The judge ruled Wyoming’s program to test elk for brucellosis before they enter a winter feedlot (and kill the elk if it tests positive for brucellosis anti-bodies) was not an arbitrary and capricious decision. Indeed that legal standard is a high bar (that a government program is arbitrary and capricious).

Livestock groups were happy because it means they won’t have to share any winter range with elk (as ranchers do in most other Western states).

There is no way this test and slaughter will reduce the brucellosis infection rate because there are too many “false negatives” as well as even more “false positives” in the crude test they use.

I continue to be amazed that Wyoming’s version of the group “Sportsmen for Fish and Wildlife” continues to support this worthless elk killing program and yet keep a straight face when they talk about how horrible it is that predatory animals kill elk. I guess elk dying a natural death to predation is bad and a stupid bureaucratic-ordered death is acceptable.
Story in the Billings Gazette. Elk-feeding challenge rejected

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About The Author

Ralph Maughan

Dr. Ralph Maughan is professor emeritus of political science at Idaho State University with specialties in natural resource politics, public opinion, interest groups, political parties, voting and elections. Aside from academic publications, he is author or co-author of three hiking/backpacking guides, and he is President of the Western Watersheds Project.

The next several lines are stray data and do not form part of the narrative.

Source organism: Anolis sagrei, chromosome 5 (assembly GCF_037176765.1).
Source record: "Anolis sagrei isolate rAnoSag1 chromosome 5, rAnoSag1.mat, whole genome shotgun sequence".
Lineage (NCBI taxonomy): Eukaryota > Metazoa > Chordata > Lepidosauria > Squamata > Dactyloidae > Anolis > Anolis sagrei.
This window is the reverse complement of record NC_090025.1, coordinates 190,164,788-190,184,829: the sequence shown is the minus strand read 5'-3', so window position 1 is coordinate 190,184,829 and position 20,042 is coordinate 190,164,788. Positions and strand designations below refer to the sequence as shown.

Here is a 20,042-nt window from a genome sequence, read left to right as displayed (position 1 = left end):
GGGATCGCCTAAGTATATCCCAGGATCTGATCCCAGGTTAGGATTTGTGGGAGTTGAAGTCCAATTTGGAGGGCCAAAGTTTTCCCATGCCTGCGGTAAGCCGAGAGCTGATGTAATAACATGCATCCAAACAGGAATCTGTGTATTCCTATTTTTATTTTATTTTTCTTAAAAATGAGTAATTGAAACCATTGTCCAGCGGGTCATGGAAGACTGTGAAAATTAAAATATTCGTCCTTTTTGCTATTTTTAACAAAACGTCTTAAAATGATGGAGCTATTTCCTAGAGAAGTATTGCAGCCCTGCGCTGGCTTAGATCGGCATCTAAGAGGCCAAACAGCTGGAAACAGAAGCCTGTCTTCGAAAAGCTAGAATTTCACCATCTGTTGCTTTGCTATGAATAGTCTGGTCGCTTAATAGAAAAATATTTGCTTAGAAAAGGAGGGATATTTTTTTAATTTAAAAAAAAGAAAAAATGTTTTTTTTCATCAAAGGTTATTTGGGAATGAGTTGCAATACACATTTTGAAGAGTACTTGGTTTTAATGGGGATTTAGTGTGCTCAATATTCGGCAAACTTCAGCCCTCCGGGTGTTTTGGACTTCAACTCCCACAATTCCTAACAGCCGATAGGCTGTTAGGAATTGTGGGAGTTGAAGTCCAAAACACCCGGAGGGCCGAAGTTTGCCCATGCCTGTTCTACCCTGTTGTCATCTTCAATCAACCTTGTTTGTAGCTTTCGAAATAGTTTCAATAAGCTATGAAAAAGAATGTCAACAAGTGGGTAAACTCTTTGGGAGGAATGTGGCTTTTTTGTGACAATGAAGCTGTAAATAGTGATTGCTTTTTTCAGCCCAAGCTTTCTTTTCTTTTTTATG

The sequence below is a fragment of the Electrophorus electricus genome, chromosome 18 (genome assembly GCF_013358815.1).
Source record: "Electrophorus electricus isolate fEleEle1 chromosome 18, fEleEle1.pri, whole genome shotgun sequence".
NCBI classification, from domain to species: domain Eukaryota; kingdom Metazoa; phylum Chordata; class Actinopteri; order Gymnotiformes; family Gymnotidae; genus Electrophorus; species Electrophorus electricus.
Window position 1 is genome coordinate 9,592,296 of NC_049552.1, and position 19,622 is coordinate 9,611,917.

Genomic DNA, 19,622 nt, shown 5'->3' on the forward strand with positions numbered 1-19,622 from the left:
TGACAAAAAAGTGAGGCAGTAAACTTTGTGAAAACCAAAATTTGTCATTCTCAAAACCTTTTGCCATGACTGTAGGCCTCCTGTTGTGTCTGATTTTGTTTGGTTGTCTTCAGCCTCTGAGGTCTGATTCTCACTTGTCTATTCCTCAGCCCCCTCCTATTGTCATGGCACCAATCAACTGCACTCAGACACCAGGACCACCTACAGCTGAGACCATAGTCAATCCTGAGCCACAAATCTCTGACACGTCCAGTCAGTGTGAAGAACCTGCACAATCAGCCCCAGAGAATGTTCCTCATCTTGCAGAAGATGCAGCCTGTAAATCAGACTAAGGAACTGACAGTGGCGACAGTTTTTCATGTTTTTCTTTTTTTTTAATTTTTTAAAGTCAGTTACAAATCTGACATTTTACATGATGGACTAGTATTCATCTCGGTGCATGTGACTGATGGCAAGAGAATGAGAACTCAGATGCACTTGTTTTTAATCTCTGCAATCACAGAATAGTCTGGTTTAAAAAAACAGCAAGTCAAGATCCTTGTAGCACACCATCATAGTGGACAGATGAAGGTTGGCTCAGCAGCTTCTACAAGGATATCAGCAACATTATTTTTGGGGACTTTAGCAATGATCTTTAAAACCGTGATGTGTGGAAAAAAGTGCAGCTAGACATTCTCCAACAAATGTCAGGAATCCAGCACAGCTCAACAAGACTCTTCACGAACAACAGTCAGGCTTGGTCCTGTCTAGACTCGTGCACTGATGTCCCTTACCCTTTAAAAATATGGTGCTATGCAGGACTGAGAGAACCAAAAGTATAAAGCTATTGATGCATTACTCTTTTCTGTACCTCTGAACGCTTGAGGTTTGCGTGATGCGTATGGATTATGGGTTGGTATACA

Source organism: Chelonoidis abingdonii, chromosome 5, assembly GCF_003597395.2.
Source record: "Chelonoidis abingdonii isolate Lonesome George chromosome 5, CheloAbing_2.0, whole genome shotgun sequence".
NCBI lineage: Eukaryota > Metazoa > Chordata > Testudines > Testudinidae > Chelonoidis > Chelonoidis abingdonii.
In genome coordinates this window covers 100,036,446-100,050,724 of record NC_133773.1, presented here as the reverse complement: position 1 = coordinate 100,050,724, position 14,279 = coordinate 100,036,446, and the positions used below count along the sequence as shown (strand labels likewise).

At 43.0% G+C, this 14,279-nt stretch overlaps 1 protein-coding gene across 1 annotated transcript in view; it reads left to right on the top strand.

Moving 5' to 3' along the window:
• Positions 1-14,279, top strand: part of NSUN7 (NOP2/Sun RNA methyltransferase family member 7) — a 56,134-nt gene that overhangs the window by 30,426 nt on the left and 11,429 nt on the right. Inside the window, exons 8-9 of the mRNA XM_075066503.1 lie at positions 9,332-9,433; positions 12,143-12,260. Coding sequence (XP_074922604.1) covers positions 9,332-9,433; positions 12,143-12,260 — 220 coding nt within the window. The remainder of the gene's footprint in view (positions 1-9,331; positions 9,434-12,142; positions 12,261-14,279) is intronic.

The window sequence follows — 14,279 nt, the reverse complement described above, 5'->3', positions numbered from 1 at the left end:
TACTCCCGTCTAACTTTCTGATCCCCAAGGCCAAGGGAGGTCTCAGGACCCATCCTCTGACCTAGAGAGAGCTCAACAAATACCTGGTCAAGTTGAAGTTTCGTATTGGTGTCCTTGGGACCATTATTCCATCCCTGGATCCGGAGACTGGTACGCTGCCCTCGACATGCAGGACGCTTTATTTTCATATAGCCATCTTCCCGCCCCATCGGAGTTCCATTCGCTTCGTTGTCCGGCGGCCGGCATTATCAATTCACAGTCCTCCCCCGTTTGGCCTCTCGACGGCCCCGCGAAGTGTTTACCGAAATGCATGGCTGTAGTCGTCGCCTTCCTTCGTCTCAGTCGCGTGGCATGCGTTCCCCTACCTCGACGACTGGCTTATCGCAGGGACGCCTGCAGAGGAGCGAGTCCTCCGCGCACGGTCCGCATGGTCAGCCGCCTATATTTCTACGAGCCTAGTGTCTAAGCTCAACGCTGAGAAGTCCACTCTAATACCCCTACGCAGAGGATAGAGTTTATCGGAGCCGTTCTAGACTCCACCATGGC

One Response to Challenge to Wyoming's elk feeding/killing program fails in federal court

  1. avatar Robert Hoskins says:

    Having just returned from a pack trip to the mountains, I’ve just now learned about this decision on Wyoming’s elk feedgrounds. Obviously, I have yet to read the decision. However, it is clearly flawed.

    Let us not forget that the courts once upheld segregation too.

    The primary issue of this lawsuit was not Wyoming’s program per se, but the failure of the federal government to conduct the necessary NEPA analysis before issuing special use permits to the Wyoming Game & Fish Department to carry out the feedground program. Given that elk feedgrounds do have a primae facie major impact on the human environment, in NEPA terms, the judge’s decision is rationally inexplicable. It does show what a stranglehold the livestock industry has over judicial decision-making in the west, even in the federal courts.

    Once I get cleaned up and find a copy of the judge’s decision, perhaps I can talk more in depth about it.

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‎"At some point we must draw a line across the ground of our home and our being, drive a spear into the land and say to the bulldozers, earthmovers, government and corporations, “thus far and no further.” If we do not, we shall later feel, instead of pride, the regret of Thoreau, that good but overly-bookish man, who wrote, near the end of his life, “If I repent of anything it is likely to be my good behaviour."

~ Edward Abbey

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